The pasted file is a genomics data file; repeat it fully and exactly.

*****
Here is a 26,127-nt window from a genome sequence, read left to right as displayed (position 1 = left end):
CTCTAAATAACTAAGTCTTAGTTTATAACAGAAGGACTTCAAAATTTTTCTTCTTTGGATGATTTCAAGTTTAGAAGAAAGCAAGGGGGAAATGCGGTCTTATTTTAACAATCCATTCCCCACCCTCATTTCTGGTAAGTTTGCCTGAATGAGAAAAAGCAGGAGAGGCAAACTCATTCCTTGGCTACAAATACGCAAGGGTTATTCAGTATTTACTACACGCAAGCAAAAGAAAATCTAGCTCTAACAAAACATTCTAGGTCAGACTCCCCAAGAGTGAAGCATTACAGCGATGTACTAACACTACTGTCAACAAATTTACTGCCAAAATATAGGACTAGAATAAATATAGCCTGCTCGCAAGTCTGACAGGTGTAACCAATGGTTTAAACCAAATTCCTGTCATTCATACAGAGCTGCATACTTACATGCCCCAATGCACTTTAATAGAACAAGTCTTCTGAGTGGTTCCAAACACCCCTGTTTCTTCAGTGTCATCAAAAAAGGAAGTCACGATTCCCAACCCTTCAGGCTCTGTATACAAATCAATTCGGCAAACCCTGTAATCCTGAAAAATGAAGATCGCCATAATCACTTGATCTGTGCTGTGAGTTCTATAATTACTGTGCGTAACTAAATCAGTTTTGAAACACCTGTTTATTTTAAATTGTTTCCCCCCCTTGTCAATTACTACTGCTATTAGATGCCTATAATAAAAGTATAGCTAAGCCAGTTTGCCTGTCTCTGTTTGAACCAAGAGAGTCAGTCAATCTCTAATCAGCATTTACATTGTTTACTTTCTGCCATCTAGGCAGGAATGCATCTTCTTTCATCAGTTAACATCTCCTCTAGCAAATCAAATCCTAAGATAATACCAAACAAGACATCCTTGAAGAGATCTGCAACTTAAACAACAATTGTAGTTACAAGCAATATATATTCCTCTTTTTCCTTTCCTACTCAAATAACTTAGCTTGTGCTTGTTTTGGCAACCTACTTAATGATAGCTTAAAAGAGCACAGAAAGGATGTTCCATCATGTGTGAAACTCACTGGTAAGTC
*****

Here is a 26,127-nt window from a genome sequence, read left to right as displayed (position 1 = left end):
CTCTAAATAACTAAGTCTTAGTTTATAACAGAAGGACTTCAAAATTTTTCTTCTTTGGATGATTTCAAGTTTAGAAGAAAGCAAGGGGGAAATGCGGTCTTATTTTAACAATCCATTCCCCACCCTCATTTCTGGTAAGTTTGCCTGAATGAGAAAAAGCAGGAGAGGCAAACTCATTCCTTGGCTACAAATACGCAAGGGTTATTCAGTATTTACTACACGCAAGCAAAAGAAAATCTAGCTCTAACAAAACATTCTAGGTCAGACTCCCCAAGAGTGAAGCATTACAGCGATGTACTAACACTACTGTCAACAAATTTACTGCCAAAATATAGGACTAGAATAAATATAGCCTGCTCGCAAGTCTGACAGGTGTAACCAATGGTTTAAACCAAATTCCTGTCATTCATACAGAGCTGCATACTTACATGCCCCAATGCACTTTAATAGAACAAGTCTTCTGAGTGGTTCCAAACACCCCTGTTTCTTCAGTGTCATCAAAAAAGGAAGTCACGATTCCCAACCCTTCAGGCTCTGTATACAAATCAATTCGGCAAACCCTGTAATCCTGAAAAATGAAGATCGCCATAATCACTTGATCTGTGCTGTGAGTTCTATAATTACTGTGCGTAACTAAATCAGTTTTGAAACACCTGTTTATTTTAAATTGTTTCCCCCCCTTGTCAATTACTACTGCTATTAGATGCCTATAATAAAAGTATAGCTAAGCCAGTTTGCCTGTCTCTGTTTGAACCAAGAGAGTCAGTCAATCTCTAATCAGCATTTACATTGTTTACTTTCTGCCATCTAGGCAGGAATGCATCTTCTTTCATCAGTTAACATCTCCTCTAGCAAATCAAATCCTAAGATAATACCAAACAAGACATCCTTGAAGAGATCTGCAACTTAAACAACAATTGTAGTTACAAGCAATATATATTCCTCTTTTTCCTTTCCTACTCAAATAACTTAGCTTGTGCTTGTTTTGGCAACCTACTTAATGATAGCTTAAAAGAGCACAGAAAGGATGTTCCATCATGTGTGAAACTCACTGGTAAGTC